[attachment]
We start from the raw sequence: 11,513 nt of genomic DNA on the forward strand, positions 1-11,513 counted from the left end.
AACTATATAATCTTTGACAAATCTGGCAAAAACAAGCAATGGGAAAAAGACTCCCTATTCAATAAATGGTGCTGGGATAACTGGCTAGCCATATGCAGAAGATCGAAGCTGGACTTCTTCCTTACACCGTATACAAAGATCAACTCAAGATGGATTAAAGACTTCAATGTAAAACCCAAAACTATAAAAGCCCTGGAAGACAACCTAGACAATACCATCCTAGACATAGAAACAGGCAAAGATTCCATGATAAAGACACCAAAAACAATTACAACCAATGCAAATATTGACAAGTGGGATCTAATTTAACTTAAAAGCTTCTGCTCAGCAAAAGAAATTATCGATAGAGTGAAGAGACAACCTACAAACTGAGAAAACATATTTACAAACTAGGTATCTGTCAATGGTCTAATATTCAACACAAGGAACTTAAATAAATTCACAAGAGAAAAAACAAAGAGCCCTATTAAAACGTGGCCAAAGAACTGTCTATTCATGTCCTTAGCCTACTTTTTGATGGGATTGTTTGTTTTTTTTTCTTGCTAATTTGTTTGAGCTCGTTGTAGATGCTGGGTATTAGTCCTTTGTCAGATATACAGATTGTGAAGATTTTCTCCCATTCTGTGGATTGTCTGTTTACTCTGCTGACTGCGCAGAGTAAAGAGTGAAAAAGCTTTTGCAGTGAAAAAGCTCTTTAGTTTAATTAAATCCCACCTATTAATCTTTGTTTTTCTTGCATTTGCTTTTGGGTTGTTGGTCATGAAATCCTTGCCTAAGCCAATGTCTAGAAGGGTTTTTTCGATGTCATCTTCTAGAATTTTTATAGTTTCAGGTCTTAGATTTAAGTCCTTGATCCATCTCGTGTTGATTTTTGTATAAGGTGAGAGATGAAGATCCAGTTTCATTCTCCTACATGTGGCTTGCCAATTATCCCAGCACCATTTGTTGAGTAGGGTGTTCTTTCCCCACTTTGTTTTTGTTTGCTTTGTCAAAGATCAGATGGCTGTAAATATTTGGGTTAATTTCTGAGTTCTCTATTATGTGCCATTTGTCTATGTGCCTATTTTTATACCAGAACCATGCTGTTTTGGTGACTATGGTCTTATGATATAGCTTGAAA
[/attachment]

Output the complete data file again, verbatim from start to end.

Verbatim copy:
We start from the raw sequence: 11,513 nt of genomic DNA on the forward strand, positions 1-11,513 counted from the left end.
AACTATATAATCTTTGACAAATCTGGCAAAAACAAGCAATGGGAAAAAGACTCCCTATTCAATAAATGGTGCTGGGATAACTGGCTAGCCATATGCAGAAGATCGAAGCTGGACTTCTTCCTTACACCGTATACAAAGATCAACTCAAGATGGATTAAAGACTTCAATGTAAAACCCAAAACTATAAAAGCCCTGGAAGACAACCTAGACAATACCATCCTAGACATAGAAACAGGCAAAGATTCCATGATAAAGACACCAAAAACAATTACAACCAATGCAAATATTGACAAGTGGGATCTAATTTAACTTAAAAGCTTCTGCTCAGCAAAAGAAATTATCGATAGAGTGAAGAGACAACCTACAAACTGAGAAAACATATTTACAAACTAGGTATCTGTCAATGGTCTAATATTCAACACAAGGAACTTAAATAAATTCACAAGAGAAAAAACAAAGAGCCCTATTAAAACGTGGCCAAAGAACTGTCTATTCATGTCCTTAGCCTACTTTTTGATGGGATTGTTTGTTTTTTTTTCTTGCTAATTTGTTTGAGCTCGTTGTAGATGCTGGGTATTAGTCCTTTGTCAGATATACAGATTGTGAAGATTTTCTCCCATTCTGTGGATTGTCTGTTTACTCTGCTGACTGCGCAGAGTAAAGAGTGAAAAAGCTTTTGCAGTGAAAAAGCTCTTTAGTTTAATTAAATCCCACCTATTAATCTTTGTTTTTCTTGCATTTGCTTTTGGGTTGTTGGTCATGAAATCCTTGCCTAAGCCAATGTCTAGAAGGGTTTTTTCGATGTCATCTTCTAGAATTTTTATAGTTTCAGGTCTTAGATTTAAGTCCTTGATCCATCTCGTGTTGATTTTTGTATAAGGTGAGAGATGAAGATCCAGTTTCATTCTCCTACATGTGGCTTGCCAATTATCCCAGCACCATTTGTTGAGTAGGGTGTTCTTTCCCCACTTTGTTTTTGTTTGCTTTGTCAAAGATCAGATGGCTGTAAATATTTGGGTTAATTTCTGAGTTCTCTATTATGTGCCATTTGTCTATGTGCCTATTTTTATACCAGAACCATGCTGTTTTGGTGACTATGGTCTTATGATATAGCTTGAAA